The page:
Outside academia, the term ‘children's literature’ has a largely unproblematic, everyday meaning. From newspapers and other media to schools and in government documents, it is understood to refer to the materials written to be read by children and young people, published by children's publishers, and stocked and shelved in the children's and/or young adult (YA) sections of libraries and bookshops. Occasionally, questions are asked about whether something is suitable for a juvenile audience, a question usually provoked by concern about content – is it too sexually explicit? Too frightening? Too morally ambiguous? Sometimes questions of suitability reflect concerns about style – will grammatically incorrect or colloquial language or writing that includes swearing or abusive language or experimental writing counteract lessons taught in school or instil bad habits? More recently, as large numbers of adults have been reading books that were originally published as children's literature (the ...
Outside academia, the term ‘children's literature’ has a largely unproblematic, everyday meaning. From newspapers and other media to schools and in government documents, it is understood to refer to the materials written to be read by children and young people, published by children's publishers, and stocked and shelved in the children's and/or young adult (YA) sections of libraries and bookshops. Occasionally, questions are asked about whether something is suitable for a juvenile audience, a question usually provoked by concern about content – is it too sexually explicit? Too frightening? Too morally ambiguous? Sometimes questions of suitability reflect concerns about style – will grammatically incorrect or colloquial language or writing that includes swearing or abusive language or experimental writing counteract lessons taught in school or instil bad habits? More recently, as large numbers of adults have been reading books that were originally published as children's literature (the Harry Potter books, His Dark Materials, The Curious Incident of the Dog in the Night-time, The Book Thief, Persepolis), there has been some debate about whether such books are suitable for adults, and if this kind of reading is a symptom of the dumbing down of culture. For the most part, however, what children's literature is, is taken for granted.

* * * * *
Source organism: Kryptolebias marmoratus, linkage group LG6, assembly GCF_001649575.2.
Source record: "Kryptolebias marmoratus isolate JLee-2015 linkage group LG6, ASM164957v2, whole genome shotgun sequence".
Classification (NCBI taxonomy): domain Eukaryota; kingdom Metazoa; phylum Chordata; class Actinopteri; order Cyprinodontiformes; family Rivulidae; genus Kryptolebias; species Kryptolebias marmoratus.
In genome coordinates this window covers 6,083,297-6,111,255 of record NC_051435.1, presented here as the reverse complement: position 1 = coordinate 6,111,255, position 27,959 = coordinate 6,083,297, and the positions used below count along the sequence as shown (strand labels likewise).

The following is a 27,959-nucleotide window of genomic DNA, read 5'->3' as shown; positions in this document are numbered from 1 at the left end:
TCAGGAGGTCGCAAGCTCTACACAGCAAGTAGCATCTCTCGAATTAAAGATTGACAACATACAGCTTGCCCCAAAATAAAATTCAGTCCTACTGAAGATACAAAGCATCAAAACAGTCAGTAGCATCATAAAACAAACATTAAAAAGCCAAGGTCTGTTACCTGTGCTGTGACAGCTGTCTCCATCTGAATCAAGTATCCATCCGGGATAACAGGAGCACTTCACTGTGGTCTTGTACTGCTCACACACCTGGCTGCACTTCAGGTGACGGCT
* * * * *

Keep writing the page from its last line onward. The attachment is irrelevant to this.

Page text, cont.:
p. 2For those who research and teach children's literature, by contrast, the term is fraught with complications; indeed, in one of the most controversial studies of children's literature of the last century, Jacqueline Rose (1984) referred to the ‘impossibility’ of children's literature. Rose was in fact referring to the nature of the adult–child relationship in children's fiction, and her concerns, as well as other of the more theoretical issues that complicate the study of children's literature, are discussed in Chapter 2. But in many ways, even at a practical level, children's literature is ‘impossible’: impossibly large and amorphous for a field of study. In truth, there is no clearly identifiable body of ‘children's literature’ any more than there is something that could be called ‘adults’ literature’, nor are the two areas of publishing as separate as these labels suggest. Both reflect ideas about the purpose, nature, and modes of writing at any given moment; they share a technology, a distribution system – often the very producers of works for adults and children, and even some of the texts, are the same. Nevertheless, the term ‘children's literature’ is widely used, and so before it can be discussed, how it is used needs to be understood.